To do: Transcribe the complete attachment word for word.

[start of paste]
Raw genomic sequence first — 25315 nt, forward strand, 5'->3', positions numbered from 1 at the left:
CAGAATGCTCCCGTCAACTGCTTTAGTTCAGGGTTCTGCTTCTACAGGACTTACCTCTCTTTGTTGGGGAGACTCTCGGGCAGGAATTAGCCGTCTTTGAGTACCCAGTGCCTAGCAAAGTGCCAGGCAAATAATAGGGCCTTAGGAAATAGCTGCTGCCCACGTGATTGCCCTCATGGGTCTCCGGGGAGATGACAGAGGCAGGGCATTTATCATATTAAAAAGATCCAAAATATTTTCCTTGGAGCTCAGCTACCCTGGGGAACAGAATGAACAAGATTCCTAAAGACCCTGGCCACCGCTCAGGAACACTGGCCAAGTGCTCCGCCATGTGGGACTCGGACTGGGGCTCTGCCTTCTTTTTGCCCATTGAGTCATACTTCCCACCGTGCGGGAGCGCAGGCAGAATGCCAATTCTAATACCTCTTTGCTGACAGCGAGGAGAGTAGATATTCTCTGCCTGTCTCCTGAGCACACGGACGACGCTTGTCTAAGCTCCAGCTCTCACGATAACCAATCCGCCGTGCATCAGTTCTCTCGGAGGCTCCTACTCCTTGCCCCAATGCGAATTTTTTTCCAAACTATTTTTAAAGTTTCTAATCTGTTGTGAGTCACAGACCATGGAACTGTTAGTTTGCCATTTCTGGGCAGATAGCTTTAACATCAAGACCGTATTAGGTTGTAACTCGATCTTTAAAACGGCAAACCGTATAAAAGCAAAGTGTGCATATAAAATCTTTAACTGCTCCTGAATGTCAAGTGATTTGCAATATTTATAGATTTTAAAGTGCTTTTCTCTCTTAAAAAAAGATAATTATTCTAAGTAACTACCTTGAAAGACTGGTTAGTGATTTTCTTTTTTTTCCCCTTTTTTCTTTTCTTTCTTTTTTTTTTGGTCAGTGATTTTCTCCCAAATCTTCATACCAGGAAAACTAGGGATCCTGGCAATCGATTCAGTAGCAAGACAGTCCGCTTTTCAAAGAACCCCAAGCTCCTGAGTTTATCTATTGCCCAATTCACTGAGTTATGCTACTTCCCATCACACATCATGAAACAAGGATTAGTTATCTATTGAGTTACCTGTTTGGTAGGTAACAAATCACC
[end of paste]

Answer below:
Raw genomic sequence first — 25315 nt, forward strand, 5'->3', positions numbered from 1 at the left:
CAGAATGCTCCCGTCAACTGCTTTAGTTCAGGGTTCTGCTTCTACAGGACTTACCTCTCTTTGTTGGGGAGACTCTCGGGCAGGAATTAGCCGTCTTTGAGTACCCAGTGCCTAGCAAAGTGCCAGGCAAATAATAGGGCCTTAGGAAATAGCTGCTGCCCACGTGATTGCCCTCATGGGTCTCCGGGGAGATGACAGAGGCAGGGCATTTATCATATTAAAAAGATCCAAAATATTTTCCTTGGAGCTCAGCTACCCTGGGGAACAGAATGAACAAGATTCCTAAAGACCCTGGCCACCGCTCAGGAACACTGGCCAAGTGCTCCGCCATGTGGGACTCGGACTGGGGCTCTGCCTTCTTTTTGCCCATTGAGTCATACTTCCCACCGTGCGGGAGCGCAGGCAGAATGCCAATTCTAATACCTCTTTGCTGACAGCGAGGAGAGTAGATATTCTCTGCCTGTCTCCTGAGCACACGGACGACGCTTGTCTAAGCTCCAGCTCTCACGATAACCAATCCGCCGTGCATCAGTTCTCTCGGAGGCTCCTACTCCTTGCCCCAATGCGAATTTTTTTCCAAACTATTTTTAAAGTTTCTAATCTGTTGTGAGTCACAGACCATGGAACTGTTAGTTTGCCATTTCTGGGCAGATAGCTTTAACATCAAGACCGTATTAGGTTGTAACTCGATCTTTAAAACGGCAAACCGTATAAAAGCAAAGTGTGCATATAAAATCTTTAACTGCTCCTGAATGTCAAGTGATTTGCAATATTTATAGATTTTAAAGTGCTTTTCTCTCTTAAAAAAAGATAATTATTCTAAGTAACTACCTTGAAAGACTGGTTAGTGATTTTCTTTTTTTTCCCCTTTTTTCTTTTCTTTCTTTTTTTTTTGGTCAGTGATTTTCTCCCAAATCTTCATACCAGGAAAACTAGGGATCCTGGCAATCGATTCAGTAGCAAGACAGTCCGCTTTTCAAAGAACCCCAAGCTCCTGAGTTTATCTATTGCCCAATTCACTGAGTTATGCTACTTCCCATCACACATCATGAAACAAGGATTAGTTATCTATTGAGTTACCTGTTTGGTAGGTAACAAATCACC